Nikita Sazhinov

Full-stack Developer

Profile picture of Nikita Sazhinov

In the summer of 2021, the Covid-19 pandemic and its consequences started to fade. Bars and restaurants were starting to reopen; people started returning to their social routines. This was beyond exciting for me; I could not wait for the fulfilling summer that had been taken from me before. It did, however, have a consequence that I was not too excited about. Restaurants and cafes were opening again, which meant that at my restaurant job, I would have to go back to dealing with customers and their often rude demands, which they had been unable to express for over a year. With the degree in computer science that I was one year away from finishing, being on a pause due to summer vacation, after just a week of being a proper HORECA worker again, I decided to transition to a programming job as soon as possible, by all means necessary.

I filled the time left open by the university by self-studying practical programming skills, which I felt were missing from my bachelor’s degree. Making little web development projects and learning about servers felt exciting and way more rewarding than memorising abstract programming concepts to get a passing grade. Two months later, with just a little more experience in web development, I thought it was time I started applying for internships. My CV flew left and right; it felt like I was sending little paper aeroplanes into nothing. But with persistence, I knew it would eventually land in the right hands.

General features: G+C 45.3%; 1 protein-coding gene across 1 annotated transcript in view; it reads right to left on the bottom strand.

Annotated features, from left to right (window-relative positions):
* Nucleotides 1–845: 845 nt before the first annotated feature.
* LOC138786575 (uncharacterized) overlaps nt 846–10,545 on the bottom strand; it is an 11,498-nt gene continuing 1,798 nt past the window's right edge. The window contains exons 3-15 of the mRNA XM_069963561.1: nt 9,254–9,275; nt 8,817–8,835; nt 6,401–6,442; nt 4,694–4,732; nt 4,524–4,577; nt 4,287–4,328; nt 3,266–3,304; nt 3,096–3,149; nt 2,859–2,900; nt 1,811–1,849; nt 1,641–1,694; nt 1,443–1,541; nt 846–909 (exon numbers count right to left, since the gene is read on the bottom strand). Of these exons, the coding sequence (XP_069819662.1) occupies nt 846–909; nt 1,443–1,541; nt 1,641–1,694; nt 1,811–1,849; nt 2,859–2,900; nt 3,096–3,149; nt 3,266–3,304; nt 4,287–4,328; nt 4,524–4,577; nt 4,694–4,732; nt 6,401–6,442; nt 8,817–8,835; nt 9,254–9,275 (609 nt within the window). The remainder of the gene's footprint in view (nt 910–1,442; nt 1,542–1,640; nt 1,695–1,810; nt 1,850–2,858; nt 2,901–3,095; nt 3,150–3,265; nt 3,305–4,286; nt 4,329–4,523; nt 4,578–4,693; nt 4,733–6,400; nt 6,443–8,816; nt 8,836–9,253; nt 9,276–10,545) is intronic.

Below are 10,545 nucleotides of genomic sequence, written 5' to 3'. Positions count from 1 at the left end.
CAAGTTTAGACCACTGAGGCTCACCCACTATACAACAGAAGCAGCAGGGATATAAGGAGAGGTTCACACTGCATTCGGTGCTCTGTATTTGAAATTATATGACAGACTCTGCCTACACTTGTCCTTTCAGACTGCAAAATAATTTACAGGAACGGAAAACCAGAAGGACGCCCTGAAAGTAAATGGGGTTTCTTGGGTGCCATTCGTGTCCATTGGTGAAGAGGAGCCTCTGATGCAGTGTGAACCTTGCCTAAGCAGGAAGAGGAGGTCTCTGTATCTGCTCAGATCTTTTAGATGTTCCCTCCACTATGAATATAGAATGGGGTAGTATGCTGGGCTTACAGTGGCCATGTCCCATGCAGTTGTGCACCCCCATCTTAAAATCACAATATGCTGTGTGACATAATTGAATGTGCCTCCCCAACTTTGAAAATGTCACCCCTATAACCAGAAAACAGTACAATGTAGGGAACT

One morning, I woke up to a pleasant email from a company called Miyagami. The email was an invitation for a video interview. On a hot summer day, the sun was shining onto my laptop screen—or at least the part of it that was still working—as I had a pleasant interview/conversation with Dale. After the interview, I was unexpectedly invited to the office to do a small coding case.

At the time, my work experience varied quite a lot. I worked at the port of Montevideo, carrying crates and helping with the bureaucracy. I was a delivery driver, and I worked in HORECA. None of those experiences ever entailed an office job where I sit in front of a computer and do something related to what I have been studying for the past 2 years. It would be an understatement to say that I was nervous. I threw an external keyboard into my bag, as my current laptop keyboard did not work, and I biked to the address in the email.

I got to an office with more than enough space for the three people working there at the time. Unsure about my dress code, ability to program and general understanding of how to act, I did the case in the office while everybody else was busy with work. As it turns out, long hair, a dress shirt and an Adidas hat might not have been the best look, but it certainly did make me look like I know how to program, according to my colleagues. Regardless of my wardrobe, I completed the case and, to my surprise, got the internship before the time of readily available AI assistance as well!

I continued to do my studies while doing the full-time internship and finishing up my contract at the restaurant for the first month of it. After the contract was finished, I still did some part-time work on the side, and in addition to my study and internship, bills had to be paid. Looking back at it now, it was difficult, but I was too motivated by two things: finally using my programming skills for something practical and never wanting to work as a waiter again. Yes, not wanting to deal with drunk tourists can be a strong enough motivator to do 80 hours of work a week.

The three people I saw when arriving at Miyagami first slowly grew into the twelve working at Miyagami at the time of writing this. I slowly grew into a full-stack developer rather than an intern. It has been 3 years, and the journey I have gone through with Miyagami can not be fully described with a three-part novel, let alone a short story. It was here that I discovered my strengths, weaknesses, and passions. Looking back at the case I did as my internship test, I can confidently say that I can whip up a better quality result within an hour, while it took me two days before.

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